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University of Wisconsin-Superior
Belknap and Catlin
P.O. Box 2000
Superior, WI 54880
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Early in her freshman year at UW-Superior, Terra Brister wanted to hop on the next bus home to Milwaukee.
A crisis had her friends pleading with her to come back. Although it was hard, Brister, an 18-year-old African American woman on a predominantly white campus, stayed in Superior.
In the process, she transformed herself -- from a shy, quiet student to one who gets involved on campus, connects with friends and contributes to the broader conversation about race on campus.
A DIFFICULT START
Two months into her freshman year, a friend of Brister's from Milwaukee took her own life, learving her surviving friends in crisis.
"My friends were like 'Terra, what are we going to do? We need you to come home.' And I was like 'I'm on my way.' But my mom said 'you can't come home.' I said What do you mean I can't come home? I need them and they need me and they're all down there desperate and crying and dying.
"She said 'I understand that. But understand if you come home now, you're not going to want to go back. you're not going to want to continue, you're not going to want to try.' Literally she gave me a pep talk for an hour just saying you need to stay there. If you come home, you're gonna get sucked in here, you're going to get comfortable. And sometimes you have to be uncomfortable to get what you want.' " Brister wasn't convinced, so she turned to Ivy Vainio, senior multicultural services specialist with the Office of Multicultural Affairs, for advice.
GIVING, GETTING SUPPORT
"The next day i'm in Ivy's office, just tears everywhere saying I can't do this, I need to go home, I'm not strong enough for this. I told her what my mom said and Ivy said, 'she's right.' And I'm like 'I didn't ask you to agree with her! I need you to be on my side!'
Brister stayed put and counseled her friends from afar, calling and helping pull together support. "It was also hard because I'm the planner of my group," she said. "It's just who I am. I can handle things pretty well myself, but I don't like to see anyone else sad or hurt."
Brister leaned on Vainio a lot in those months and has continued to do so. She calls Vainio her "college mom, but Ivy says 'much older sister.' " She laughed. "My mom and Ivy have met, they're cool. Ivy and I have been cool since we met I think almost the first day I was up here."
Because of all the support Brister has given and received, it's natural that she wants to get a graduate degree in counseling when she graduates next year. "I see it being less of a counselor and more of a mentor, to help students of color who aren't sure of what they can do."
Brister says her freshman roommate, Hayleigh Turner, was a bright spot that year and the two remain good friends.
"We hit it off like that, which is so weird because we're so different," she said. The two have remained friends and work together at Big Apple Bagel on Belknap Street. "She's my go-to. We're so opposite. She's white. I'm black. She listens to country music. I hate country music. She's kind of a punk rocker chick, I'm far from punk rock.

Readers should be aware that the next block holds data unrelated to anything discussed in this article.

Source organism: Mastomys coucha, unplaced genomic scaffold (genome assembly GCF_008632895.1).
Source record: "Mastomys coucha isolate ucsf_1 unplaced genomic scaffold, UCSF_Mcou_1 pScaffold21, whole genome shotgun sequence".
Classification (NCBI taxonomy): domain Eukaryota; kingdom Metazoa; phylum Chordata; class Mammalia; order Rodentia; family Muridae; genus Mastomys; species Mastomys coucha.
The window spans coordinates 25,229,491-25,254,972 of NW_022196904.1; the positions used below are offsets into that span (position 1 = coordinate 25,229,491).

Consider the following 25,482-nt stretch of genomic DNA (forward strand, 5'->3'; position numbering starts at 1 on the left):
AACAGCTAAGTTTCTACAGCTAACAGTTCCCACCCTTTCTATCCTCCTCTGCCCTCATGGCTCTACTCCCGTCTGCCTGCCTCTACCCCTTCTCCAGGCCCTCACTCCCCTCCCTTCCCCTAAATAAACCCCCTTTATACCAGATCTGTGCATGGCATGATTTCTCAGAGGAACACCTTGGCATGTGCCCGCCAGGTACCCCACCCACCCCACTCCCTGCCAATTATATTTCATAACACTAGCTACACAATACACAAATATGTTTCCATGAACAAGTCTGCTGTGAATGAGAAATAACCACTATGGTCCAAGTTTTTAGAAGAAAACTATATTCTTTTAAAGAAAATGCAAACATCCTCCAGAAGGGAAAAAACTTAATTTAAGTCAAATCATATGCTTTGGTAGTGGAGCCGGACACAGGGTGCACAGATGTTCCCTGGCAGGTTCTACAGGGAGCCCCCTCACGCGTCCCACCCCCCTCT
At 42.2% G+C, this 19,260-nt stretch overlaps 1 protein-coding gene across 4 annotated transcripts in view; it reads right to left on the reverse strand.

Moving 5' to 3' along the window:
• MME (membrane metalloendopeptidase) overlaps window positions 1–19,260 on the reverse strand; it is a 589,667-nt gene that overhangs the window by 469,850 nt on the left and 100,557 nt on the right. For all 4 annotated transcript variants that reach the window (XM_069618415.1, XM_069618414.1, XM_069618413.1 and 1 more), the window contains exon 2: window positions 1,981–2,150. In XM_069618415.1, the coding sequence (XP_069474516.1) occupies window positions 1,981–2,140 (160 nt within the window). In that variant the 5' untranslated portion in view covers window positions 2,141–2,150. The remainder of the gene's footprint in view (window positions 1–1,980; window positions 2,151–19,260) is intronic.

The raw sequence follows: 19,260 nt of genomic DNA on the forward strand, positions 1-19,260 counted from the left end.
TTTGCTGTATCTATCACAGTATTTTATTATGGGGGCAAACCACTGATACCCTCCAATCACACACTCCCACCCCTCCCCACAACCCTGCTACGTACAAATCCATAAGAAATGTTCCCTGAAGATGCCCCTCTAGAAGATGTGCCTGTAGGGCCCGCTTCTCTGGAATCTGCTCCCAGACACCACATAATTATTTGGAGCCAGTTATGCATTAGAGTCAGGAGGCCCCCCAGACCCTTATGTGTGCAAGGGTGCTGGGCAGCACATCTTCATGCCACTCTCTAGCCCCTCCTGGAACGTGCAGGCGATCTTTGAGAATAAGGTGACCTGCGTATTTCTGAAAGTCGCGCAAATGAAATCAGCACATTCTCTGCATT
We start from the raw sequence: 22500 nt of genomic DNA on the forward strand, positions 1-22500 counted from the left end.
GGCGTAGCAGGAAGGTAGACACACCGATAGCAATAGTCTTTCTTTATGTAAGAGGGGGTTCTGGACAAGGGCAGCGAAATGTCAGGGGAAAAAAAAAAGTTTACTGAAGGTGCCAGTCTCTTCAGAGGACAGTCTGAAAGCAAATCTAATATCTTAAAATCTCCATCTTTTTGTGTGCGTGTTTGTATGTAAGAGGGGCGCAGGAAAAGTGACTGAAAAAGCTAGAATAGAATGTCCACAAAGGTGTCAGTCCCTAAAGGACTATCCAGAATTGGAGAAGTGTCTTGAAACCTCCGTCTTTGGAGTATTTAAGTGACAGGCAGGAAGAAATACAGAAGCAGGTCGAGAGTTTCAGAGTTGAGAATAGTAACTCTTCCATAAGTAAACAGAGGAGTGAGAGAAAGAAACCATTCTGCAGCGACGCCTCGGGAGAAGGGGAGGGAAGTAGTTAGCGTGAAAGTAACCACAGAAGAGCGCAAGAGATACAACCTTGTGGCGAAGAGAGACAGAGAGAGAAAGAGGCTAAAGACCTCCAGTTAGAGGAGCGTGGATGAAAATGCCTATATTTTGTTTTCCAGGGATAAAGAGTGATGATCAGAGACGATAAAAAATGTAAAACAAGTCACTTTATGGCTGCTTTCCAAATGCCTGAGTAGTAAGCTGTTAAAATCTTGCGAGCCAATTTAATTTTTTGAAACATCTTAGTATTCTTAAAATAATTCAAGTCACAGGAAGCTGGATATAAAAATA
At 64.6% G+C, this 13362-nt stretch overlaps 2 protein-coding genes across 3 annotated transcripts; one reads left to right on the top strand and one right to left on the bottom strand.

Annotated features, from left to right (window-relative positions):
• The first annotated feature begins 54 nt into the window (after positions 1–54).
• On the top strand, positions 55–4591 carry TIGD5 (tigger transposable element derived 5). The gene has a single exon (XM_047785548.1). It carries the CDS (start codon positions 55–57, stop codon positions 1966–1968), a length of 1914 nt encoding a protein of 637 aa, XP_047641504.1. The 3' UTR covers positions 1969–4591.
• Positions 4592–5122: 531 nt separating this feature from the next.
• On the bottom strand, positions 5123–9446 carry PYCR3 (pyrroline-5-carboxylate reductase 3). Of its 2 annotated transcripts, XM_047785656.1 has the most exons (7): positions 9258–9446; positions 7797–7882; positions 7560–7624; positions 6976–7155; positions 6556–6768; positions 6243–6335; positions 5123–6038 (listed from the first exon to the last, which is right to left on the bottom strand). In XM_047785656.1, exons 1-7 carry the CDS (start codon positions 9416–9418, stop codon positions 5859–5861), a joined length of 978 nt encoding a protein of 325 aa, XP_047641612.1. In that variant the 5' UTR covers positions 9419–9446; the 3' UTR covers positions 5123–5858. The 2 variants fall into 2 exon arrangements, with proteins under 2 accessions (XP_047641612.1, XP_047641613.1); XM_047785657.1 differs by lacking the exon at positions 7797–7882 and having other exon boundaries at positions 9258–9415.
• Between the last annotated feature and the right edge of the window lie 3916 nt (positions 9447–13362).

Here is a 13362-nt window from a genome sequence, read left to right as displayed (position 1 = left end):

"We're such polar opposites, but we would literally stay up in our room til 3 in the morning having the best conversations, talking about the most random things, talking about our families, our dogs, our crazy boyfriends, our ex-boyfriends," Brister said. "We would just stay up talking all night long. It was a good year, minus that first couple months."
Brister loves her major, sociology, and her minor, African American studies, which she designed herself.
One of Brister's favorite teachers is sociology professor Marshall Johnson. "I love him. He deals with my craziness. He accepts me for who I am and has always been willing to work with me, with jobs, family, other school."
Working with Johnson is "less like professor to student and we're just having a conversation about the material. Of course he's still teaching me, but you form your own opinions."
It's something Brister has noticed among other faculty members on campus. "It's less like lecturing, more like let's have a conversation. A lot of the professors sit down and take time to go over it with you," she says.
Another of Brister's favorite teachers is art professor Pope Wright. "I love love love him," Brister says. "Instantly I was like I love 'Mr. Pope.' He's so honest. He doesn't expect you to be able to draw or be this great artist, as long as you try, he's good with that."
SPEAKING VS. REPRESENTING
Brister recently spoke on a panel of minority students about what life is like for them at UW-Superior. Wright was there and talked to her about it a few days later.
"Mr. Pope said 'Do you remember when you were that quiet little girl who just sat there in class, handed in your work, didn't say anything and walked out?' That girl no longer exists," she laughs. That girl who didn't want to talk about race, who just kept going along? No, we're going to address it, we're going to talk about it."
On that panel, Brister took issue with another black student who said something to the effect that he didn't represent all black people.
Brister objected. "I do claim my color proudly. I am more than willing to represent black people. If you need someone to be the first black female president, I'll step up," she quipped.
Talking to the student after the panel, Brister says they realized they were really talking about the difference between representing all black people and speaking for all black people.
"I think we have to represent what we can be. We're strong, we're independent, we're able to make it past those stereotypes that are held against us. We're able to be better. We're able to be great. That's how I look at it."
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